Alex Karp Confronts Silicon Valley
Karp addressed some issues in his letter. And one of them was the use of Palantir’s technology and the questions that come with it. But it turns out Palantir’s employees aren’t the only one with questions. Karp said:
The construction of software platforms that enable more effective surveillance by the state of its adversaries or that assist soldiers in executing attacks raises countless issues, involving the points of tension and tradeoffs between our collective security and individual privacy, the power of machines, and the types of lives we both want to and should lead. The ethical challenges that arise are constant and unrelenting… The engineering elite of Silicon Valley may know more than most about building software. But they do not know more about how society should be organized or what justice requires.
And he goeswent on to address it further. Palantir plans to relocate its headquarters to Denver, Colorado. And Karp made his feelings toward the Valley very clear as he put unnamed companies under fire:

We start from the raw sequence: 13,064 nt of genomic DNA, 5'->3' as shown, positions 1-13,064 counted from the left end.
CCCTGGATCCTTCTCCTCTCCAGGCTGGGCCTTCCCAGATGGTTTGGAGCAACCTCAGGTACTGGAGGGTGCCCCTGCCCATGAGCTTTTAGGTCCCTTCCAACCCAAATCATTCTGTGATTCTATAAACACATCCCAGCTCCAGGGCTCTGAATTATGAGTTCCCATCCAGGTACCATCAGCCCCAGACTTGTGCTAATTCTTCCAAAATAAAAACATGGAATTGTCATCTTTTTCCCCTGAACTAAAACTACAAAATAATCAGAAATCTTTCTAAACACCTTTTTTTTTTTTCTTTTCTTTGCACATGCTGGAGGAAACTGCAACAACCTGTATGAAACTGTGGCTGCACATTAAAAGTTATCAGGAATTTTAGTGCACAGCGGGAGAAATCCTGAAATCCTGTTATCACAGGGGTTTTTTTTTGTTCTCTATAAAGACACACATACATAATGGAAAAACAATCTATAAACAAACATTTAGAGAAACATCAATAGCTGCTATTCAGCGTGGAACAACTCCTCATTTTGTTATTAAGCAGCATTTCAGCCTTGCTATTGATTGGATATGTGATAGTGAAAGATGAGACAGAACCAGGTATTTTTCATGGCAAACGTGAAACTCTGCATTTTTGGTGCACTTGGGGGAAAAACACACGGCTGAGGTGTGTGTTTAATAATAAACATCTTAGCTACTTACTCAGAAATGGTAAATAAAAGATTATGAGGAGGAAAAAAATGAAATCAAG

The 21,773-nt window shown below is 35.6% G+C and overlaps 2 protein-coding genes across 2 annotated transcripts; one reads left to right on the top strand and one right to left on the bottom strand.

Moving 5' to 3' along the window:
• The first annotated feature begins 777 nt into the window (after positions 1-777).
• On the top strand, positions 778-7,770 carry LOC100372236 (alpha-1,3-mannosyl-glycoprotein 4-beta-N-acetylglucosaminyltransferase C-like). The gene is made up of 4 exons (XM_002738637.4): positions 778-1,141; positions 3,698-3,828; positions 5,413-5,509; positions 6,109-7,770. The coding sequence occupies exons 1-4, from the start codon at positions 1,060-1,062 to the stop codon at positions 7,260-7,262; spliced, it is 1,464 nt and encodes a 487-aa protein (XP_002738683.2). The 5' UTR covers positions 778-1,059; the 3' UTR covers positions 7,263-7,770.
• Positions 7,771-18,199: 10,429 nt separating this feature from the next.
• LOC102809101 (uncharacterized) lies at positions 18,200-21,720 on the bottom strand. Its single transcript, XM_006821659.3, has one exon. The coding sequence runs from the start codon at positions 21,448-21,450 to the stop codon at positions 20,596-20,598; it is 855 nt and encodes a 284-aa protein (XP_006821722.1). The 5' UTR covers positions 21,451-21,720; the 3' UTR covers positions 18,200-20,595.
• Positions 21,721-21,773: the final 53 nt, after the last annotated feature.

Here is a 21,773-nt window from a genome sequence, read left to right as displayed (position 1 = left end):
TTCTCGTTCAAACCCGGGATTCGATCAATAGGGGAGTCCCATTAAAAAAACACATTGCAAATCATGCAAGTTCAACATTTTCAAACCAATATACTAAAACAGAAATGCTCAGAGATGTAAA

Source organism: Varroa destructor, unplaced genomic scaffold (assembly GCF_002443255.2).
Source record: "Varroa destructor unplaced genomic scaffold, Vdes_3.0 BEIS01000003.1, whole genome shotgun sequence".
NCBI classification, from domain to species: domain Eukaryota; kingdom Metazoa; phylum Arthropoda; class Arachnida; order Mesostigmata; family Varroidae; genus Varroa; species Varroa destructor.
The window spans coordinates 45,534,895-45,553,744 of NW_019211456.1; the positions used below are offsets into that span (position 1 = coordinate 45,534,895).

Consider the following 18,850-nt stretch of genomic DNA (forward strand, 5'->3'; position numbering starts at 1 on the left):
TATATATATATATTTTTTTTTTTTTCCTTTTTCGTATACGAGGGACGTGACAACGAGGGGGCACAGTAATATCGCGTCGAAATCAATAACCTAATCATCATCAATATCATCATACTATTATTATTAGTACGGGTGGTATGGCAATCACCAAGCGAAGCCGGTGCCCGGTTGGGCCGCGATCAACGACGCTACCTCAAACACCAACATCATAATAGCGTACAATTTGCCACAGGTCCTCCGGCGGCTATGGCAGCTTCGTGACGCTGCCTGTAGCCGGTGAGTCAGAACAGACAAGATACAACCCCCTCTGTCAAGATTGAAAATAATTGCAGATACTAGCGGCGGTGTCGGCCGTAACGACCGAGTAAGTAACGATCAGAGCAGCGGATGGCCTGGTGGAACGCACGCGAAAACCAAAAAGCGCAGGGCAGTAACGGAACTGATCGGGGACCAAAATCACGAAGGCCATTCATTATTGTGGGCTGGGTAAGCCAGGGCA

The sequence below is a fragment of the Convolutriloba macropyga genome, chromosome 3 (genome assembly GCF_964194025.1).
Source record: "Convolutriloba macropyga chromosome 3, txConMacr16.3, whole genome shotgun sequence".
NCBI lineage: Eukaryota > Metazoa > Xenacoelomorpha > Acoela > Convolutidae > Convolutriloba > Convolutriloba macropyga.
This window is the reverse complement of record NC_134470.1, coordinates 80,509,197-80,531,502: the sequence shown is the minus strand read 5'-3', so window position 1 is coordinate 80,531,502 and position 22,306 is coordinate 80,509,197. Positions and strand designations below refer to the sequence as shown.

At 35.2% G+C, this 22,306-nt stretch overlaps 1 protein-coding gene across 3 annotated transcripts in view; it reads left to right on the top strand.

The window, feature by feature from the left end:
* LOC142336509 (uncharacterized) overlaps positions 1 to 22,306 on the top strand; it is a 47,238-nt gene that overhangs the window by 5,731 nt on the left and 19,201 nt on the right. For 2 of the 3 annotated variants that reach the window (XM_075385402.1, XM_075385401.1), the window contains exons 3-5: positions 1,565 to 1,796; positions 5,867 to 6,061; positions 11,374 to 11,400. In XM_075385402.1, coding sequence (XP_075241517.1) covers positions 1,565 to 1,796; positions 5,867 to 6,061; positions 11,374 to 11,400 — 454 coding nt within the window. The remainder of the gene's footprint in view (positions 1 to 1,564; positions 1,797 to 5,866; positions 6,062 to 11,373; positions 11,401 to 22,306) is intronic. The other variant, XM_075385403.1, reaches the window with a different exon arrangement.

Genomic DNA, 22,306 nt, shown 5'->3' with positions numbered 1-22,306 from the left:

Our company was founded in Silicon Valley. But we seem to share fewer and fewer of the technology sector’s values and commitments. From the start, we have repeatedly turned down opportunities to sell, collect, or mine data. Other technology companies, including some of the largest in the world, have built their entire businesses on doing just that. Software projects with our nation’s defense and intelligence agencies, whose missions are to keep us safe, have become controversial, while companies built on advertising dollars are commonplace. For many consumer internet companies, our thoughts and inclinations, behaviors and browsing habits, are the product for sale. The slogans and marketing of many of the Valley’s largest technology firms attempt to obscure this simple fact.
Many investors and analysts took interest in Karp’s letter due to its strong implications against the moral and ethical standards in Silicon Valley. But it does lead to a big issue investors interested in Palantir stock have with the unicorn…
Palantir Stock: Financials Expose Unprofitability
Despite its government contracts, Palantir never made a profit. Investors were aware of this before the company’s filing made it a public fact, though.